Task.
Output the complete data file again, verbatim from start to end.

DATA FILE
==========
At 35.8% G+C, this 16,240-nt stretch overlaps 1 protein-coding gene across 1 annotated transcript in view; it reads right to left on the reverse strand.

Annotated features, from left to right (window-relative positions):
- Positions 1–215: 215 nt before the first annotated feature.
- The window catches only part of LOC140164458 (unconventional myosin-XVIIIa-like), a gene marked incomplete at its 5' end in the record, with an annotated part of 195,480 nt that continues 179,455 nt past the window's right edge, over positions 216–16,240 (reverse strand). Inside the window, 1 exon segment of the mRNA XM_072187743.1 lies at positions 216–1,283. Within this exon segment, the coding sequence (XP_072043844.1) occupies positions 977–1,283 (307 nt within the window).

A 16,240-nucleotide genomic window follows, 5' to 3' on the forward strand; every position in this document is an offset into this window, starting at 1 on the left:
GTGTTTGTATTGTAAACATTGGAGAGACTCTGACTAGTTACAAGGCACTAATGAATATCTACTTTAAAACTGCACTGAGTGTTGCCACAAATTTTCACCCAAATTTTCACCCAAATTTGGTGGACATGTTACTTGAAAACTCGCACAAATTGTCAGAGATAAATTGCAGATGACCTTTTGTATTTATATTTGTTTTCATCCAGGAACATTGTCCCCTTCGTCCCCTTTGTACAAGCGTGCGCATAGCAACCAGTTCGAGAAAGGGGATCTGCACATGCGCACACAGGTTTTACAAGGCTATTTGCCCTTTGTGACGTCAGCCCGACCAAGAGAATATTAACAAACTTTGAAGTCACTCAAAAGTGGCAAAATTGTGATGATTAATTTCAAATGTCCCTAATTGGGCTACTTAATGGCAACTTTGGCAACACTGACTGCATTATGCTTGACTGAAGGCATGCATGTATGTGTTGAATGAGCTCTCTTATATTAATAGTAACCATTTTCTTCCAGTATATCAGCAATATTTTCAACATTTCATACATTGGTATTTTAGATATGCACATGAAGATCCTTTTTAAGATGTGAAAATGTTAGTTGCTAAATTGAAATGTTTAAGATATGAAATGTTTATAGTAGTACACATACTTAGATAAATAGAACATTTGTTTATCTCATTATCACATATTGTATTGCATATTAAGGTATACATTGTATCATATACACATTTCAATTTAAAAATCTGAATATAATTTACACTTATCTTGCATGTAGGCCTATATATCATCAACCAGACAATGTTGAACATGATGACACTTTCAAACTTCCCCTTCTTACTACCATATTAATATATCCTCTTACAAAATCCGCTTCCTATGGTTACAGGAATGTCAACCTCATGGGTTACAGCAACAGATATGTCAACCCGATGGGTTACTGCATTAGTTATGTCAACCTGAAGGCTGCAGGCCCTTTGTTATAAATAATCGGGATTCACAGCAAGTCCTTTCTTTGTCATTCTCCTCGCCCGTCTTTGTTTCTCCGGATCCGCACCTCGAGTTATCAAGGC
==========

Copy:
At 35.8% G+C, this 16,240-nt stretch overlaps 1 protein-coding gene across 1 annotated transcript in view; it reads right to left on the reverse strand.

Annotated features, from left to right (window-relative positions):
- Positions 1–215: 215 nt before the first annotated feature.
- The window catches only part of LOC140164458 (unconventional myosin-XVIIIa-like), a gene marked incomplete at its 5' end in the record, with an annotated part of 195,480 nt that continues 179,455 nt past the window's right edge, over positions 216–16,240 (reverse strand). Inside the window, 1 exon segment of the mRNA XM_072187743.1 lies at positions 216–1,283. Within this exon segment, the coding sequence (XP_072043844.1) occupies positions 977–1,283 (307 nt within the window).

A 16,240-nucleotide genomic window follows, 5' to 3' on the forward strand; every position in this document is an offset into this window, starting at 1 on the left:
GTGTTTGTATTGTAAACATTGGAGAGACTCTGACTAGTTACAAGGCACTAATGAATATCTACTTTAAAACTGCACTGAGTGTTGCCACAAATTTTCACCCAAATTTTCACCCAAATTTGGTGGACATGTTACTTGAAAACTCGCACAAATTGTCAGAGATAAATTGCAGATGACCTTTTGTATTTATATTTGTTTTCATCCAGGAACATTGTCCCCTTCGTCCCCTTTGTACAAGCGTGCGCATAGCAACCAGTTCGAGAAAGGGGATCTGCACATGCGCACACAGGTTTTACAAGGCTATTTGCCCTTTGTGACGTCAGCCCGACCAAGAGAATATTAACAAACTTTGAAGTCACTCAAAAGTGGCAAAATTGTGATGATTAATTTCAAATGTCCCTAATTGGGCTACTTAATGGCAACTTTGGCAACACTGACTGCATTATGCTTGACTGAAGGCATGCATGTATGTGTTGAATGAGCTCTCTTATATTAATAGTAACCATTTTCTTCCAGTATATCAGCAATATTTTCAACATTTCATACATTGGTATTTTAGATATGCACATGAAGATCCTTTTTAAGATGTGAAAATGTTAGTTGCTAAATTGAAATGTTTAAGATATGAAATGTTTATAGTAGTACACATACTTAGATAAATAGAACATTTGTTTATCTCATTATCACATATTGTATTGCATATTAAGGTATACATTGTATCATATACACATTTCAATTTAAAAATCTGAATATAATTTACACTTATCTTGCATGTAGGCCTATATATCATCAACCAGACAATGTTGAACATGATGACACTTTCAAACTTCCCCTTCTTACTACCATATTAATATATCCTCTTACAAAATCCGCTTCCTATGGTTACAGGAATGTCAACCTCATGGGTTACAGCAACAGATATGTCAACCCGATGGGTTACTGCATTAGTTATGTCAACCTGAAGGCTGCAGGCCCTTTGTTATAAATAATCGGGATTCACAGCAAGTCCTTTCTTTGTCATTCTCCTCGCCCGTCTTTGTTTCTCCGGATCCGCACCTCGAGTTATCAAGGC